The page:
There are, however, other provisions that could also have serious implications for the technology and media macrocosms. For one thing, the statute includes a proposal from Senator Thom Tillis( a Republican from North Carolina) that would make illegal streaming for profit a trespas( rather than simply a misdemeanor ), with penalties of up to 10 years of imprisonment.
When Tillis released a draft of his proposal earlier this month, the open internet/ intellectual property nonprofit Public Knowledge released a statement arguing that there’s no need” for further criminal penalties for copyright violation ,” but also saying that the greenback is” narrowly tailor-make and escapes criminalizing users” and” does not criminalize streamers who may include unlicensed cultivates as part of their series” — instead, it focuses on those who pirate for commercial-grade gain.
The bill also includes the CASE Act, which creates a new Copyright Claims Board within the U.S. Copyright Office. This system has been compared to small-time assertions courtroom, with the ability to adjudicate copyright claims and order fees of up to $30,000.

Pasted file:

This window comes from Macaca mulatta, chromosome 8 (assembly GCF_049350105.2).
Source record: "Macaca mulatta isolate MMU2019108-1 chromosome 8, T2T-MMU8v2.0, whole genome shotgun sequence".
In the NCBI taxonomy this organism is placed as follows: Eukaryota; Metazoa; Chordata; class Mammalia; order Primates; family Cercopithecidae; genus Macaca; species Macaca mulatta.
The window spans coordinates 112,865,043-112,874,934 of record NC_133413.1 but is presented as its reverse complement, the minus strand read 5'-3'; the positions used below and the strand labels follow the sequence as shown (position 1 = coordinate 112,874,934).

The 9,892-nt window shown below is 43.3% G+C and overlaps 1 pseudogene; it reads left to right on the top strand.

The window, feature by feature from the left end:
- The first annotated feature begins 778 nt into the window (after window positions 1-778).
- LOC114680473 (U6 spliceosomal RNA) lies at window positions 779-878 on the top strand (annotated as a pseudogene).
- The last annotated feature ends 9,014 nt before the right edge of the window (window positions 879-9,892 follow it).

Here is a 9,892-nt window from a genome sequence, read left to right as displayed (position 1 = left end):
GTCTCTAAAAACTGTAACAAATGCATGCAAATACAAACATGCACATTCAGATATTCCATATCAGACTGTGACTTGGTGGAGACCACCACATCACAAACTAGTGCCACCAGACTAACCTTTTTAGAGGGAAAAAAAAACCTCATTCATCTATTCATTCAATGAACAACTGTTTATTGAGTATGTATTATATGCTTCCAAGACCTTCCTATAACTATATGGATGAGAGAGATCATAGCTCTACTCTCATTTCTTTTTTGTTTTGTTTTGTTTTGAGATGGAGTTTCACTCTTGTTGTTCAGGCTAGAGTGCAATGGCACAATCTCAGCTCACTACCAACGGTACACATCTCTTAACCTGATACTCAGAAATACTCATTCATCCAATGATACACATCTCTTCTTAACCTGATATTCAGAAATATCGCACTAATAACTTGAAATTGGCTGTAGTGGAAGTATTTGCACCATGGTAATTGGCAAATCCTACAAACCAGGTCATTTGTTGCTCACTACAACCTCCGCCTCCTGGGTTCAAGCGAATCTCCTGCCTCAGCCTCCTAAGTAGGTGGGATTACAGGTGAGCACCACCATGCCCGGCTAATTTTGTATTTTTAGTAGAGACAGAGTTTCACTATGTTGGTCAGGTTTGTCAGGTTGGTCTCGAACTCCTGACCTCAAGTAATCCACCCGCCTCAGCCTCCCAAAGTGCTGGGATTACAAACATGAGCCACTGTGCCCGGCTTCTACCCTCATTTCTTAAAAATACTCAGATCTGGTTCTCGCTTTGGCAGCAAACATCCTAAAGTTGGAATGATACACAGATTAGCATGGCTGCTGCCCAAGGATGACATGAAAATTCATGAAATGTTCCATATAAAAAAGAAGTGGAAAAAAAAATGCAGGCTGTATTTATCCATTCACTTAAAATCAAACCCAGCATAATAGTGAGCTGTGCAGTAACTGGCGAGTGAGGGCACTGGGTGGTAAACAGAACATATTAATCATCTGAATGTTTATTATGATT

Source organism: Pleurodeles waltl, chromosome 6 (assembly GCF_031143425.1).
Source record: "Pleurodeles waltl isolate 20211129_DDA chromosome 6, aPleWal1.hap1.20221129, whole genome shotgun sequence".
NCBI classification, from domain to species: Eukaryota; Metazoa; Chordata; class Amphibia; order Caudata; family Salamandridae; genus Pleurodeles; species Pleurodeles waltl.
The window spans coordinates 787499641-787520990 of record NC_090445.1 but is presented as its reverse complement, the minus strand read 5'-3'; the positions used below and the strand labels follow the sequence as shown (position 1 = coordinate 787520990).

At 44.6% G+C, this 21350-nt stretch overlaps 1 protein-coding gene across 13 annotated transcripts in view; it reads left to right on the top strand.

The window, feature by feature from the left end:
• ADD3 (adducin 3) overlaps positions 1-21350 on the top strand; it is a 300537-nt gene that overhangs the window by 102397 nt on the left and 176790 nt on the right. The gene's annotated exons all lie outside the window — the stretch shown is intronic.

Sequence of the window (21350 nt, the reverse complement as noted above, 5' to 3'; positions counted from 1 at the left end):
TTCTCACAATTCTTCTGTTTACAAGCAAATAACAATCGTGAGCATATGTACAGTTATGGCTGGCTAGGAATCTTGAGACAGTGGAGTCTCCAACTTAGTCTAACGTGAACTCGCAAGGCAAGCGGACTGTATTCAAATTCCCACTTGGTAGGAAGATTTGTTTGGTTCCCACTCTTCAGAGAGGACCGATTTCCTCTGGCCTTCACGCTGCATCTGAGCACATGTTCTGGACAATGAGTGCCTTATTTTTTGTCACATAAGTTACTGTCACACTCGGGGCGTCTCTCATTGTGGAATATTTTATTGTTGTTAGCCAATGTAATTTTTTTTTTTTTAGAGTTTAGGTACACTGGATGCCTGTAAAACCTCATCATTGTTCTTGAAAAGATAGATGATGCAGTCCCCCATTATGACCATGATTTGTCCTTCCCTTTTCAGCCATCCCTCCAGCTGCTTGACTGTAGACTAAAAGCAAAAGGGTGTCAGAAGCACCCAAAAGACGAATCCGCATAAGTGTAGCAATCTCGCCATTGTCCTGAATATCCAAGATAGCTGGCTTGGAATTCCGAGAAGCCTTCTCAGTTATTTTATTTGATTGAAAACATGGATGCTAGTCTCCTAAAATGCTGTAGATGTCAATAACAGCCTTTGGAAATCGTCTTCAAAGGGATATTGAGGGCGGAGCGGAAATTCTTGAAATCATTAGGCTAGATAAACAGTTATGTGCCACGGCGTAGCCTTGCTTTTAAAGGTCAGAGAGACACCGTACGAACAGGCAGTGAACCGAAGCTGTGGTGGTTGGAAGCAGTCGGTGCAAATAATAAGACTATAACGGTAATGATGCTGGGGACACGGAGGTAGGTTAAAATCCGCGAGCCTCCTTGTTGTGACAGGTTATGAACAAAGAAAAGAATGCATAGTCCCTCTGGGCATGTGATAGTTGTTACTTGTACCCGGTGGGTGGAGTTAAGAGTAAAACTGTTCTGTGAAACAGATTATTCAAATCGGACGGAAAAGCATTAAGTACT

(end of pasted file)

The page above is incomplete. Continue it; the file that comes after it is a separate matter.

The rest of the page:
When the House of Representatives was debating the CASE Act last year, proponents represented it as giving independent creators an easier style to prosecute copyright infringement claims, while groups like the American Civil Liberties Union and the Electronic Frontier Foundation said it could have a negative impact on individual internet users. Techdirt’s Mike Masnick argued yesterday that it will” supercharge copyright trolling accurately at a time when we need to fix the law to have less trolling .”
Now that the House and Senate have approved the bill, it’s going to President Donald Trump for his signature. Since the full text was only exhausted yesterday, we can probably expect slew more debate over its suggests in the weeks and months to come.
Update: Senator Tillis also issued a press statement noting that the legislation was co-led by Senator Patrick Leahy( a Democrat from Vermont) and emphasizing that it will only apply to” business, for-profit streaming piracy business .”
” The switch toward streaming content online has resulted in criminal streaming services illegally administering copyrighted fabric that costs the U.S. economy virtually $30 billion every year, and hinders the production of innovative content that Americans enjoy, ” Tillis said in a statement. “I am proud this commonsense legislation that was drafted with the input of founders, customer radicals, and technological sciences companionships will become law so we can target criminal organizations and ensure that no individual streamer has to worry about the fear of prosecution .”
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